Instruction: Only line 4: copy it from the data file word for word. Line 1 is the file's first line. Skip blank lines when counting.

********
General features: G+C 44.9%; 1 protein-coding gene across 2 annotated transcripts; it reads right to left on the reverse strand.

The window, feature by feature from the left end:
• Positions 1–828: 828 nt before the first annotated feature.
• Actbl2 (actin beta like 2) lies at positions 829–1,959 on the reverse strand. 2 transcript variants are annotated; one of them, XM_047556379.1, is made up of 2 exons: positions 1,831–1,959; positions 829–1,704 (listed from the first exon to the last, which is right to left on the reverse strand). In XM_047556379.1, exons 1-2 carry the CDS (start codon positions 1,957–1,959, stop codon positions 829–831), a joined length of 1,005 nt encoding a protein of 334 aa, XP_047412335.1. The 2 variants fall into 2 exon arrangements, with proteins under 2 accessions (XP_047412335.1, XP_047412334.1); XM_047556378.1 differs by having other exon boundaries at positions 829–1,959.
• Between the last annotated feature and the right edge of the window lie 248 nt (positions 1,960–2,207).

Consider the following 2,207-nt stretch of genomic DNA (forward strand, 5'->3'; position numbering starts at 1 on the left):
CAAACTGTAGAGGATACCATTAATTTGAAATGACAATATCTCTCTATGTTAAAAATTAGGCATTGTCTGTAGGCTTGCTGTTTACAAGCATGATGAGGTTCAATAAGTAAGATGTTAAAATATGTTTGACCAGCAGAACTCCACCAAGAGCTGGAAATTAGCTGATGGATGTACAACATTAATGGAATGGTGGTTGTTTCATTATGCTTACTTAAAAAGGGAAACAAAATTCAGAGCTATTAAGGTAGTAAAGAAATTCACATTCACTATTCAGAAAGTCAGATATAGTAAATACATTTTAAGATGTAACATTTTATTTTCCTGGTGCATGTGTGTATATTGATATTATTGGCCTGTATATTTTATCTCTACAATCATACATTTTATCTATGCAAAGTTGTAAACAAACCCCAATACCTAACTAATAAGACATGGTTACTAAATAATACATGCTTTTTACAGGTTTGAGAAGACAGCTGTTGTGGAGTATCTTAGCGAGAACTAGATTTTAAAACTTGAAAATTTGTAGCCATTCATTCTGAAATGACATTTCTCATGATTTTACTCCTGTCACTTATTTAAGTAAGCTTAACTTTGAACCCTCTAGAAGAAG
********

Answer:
• Actbl2 (actin beta like 2) lies at positions 829–1,959 on the reverse strand. 2 transcript variants are annotated; one of them, XM_047556379.1, is made up of 2 exons: positions 1,831–1,959; positions 829–1,704 (listed from the first exon to the last, which is right to left on the reverse strand). In XM_047556379.1, exons 1-2 carry the CDS (start codon positions 1,957–1,959, stop codon positions 829–831), a joined length of 1,005 nt encoding a protein of 334 aa, XP_047412335.1. The 2 variants fall into 2 exon arrangements, with proteins under 2 accessions (XP_047412335.1, XP_047412334.1); XM_047556378.1 differs by having other exon boundaries at positions 829–1,959.